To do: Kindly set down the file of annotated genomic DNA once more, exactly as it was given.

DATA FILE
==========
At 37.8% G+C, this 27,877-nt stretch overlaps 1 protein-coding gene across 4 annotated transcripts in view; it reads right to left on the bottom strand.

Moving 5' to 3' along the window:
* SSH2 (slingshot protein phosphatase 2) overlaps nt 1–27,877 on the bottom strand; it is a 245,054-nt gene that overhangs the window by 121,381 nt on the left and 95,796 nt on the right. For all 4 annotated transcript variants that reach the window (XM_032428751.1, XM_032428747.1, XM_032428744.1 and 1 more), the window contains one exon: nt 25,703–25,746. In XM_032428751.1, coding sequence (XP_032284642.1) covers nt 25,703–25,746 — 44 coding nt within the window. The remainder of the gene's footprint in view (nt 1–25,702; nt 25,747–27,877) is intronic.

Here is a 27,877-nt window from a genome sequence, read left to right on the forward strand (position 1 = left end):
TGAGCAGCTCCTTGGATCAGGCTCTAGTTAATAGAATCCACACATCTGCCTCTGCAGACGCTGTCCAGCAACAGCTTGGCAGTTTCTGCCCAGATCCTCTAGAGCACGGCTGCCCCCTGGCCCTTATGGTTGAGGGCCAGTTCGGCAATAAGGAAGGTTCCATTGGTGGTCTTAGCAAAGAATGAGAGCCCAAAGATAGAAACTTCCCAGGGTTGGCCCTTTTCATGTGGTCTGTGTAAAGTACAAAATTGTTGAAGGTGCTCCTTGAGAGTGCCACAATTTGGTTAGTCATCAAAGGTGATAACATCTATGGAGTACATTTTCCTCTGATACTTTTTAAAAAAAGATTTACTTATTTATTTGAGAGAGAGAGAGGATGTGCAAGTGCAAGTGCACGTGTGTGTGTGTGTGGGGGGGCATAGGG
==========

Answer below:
At 37.8% G+C, this 27,877-nt stretch overlaps 1 protein-coding gene across 4 annotated transcripts in view; it reads right to left on the bottom strand.

Moving 5' to 3' along the window:
* SSH2 (slingshot protein phosphatase 2) overlaps nt 1–27,877 on the bottom strand; it is a 245,054-nt gene that overhangs the window by 121,381 nt on the left and 95,796 nt on the right. For all 4 annotated transcript variants that reach the window (XM_032428751.1, XM_032428747.1, XM_032428744.1 and 1 more), the window contains one exon: nt 25,703–25,746. In XM_032428751.1, coding sequence (XP_032284642.1) covers nt 25,703–25,746 — 44 coding nt within the window. The remainder of the gene's footprint in view (nt 1–25,702; nt 25,747–27,877) is intronic.

Here is a 27,877-nt window from a genome sequence, read left to right on the forward strand (position 1 = left end):
TGAGCAGCTCCTTGGATCAGGCTCTAGTTAATAGAATCCACACATCTGCCTCTGCAGACGCTGTCCAGCAACAGCTTGGCAGTTTCTGCCCAGATCCTCTAGAGCACGGCTGCCCCCTGGCCCTTATGGTTGAGGGCCAGTTCGGCAATAAGGAAGGTTCCATTGGTGGTCTTAGCAAAGAATGAGAGCCCAAAGATAGAAACTTCCCAGGGTTGGCCCTTTTCATGTGGTCTGTGTAAAGTACAAAATTGTTGAAGGTGCTCCTTGAGAGTGCCACAATTTGGTTAGTCATCAAAGGTGATAACATCTATGGAGTACATTTTCCTCTGATACTTTTTAAAAAAAGATTTACTTATTTATTTGAGAGAGAGAGAGGATGTGCAAGTGCAAGTGCACGTGTGTGTGTGTGTGGGGGGGCATAGGG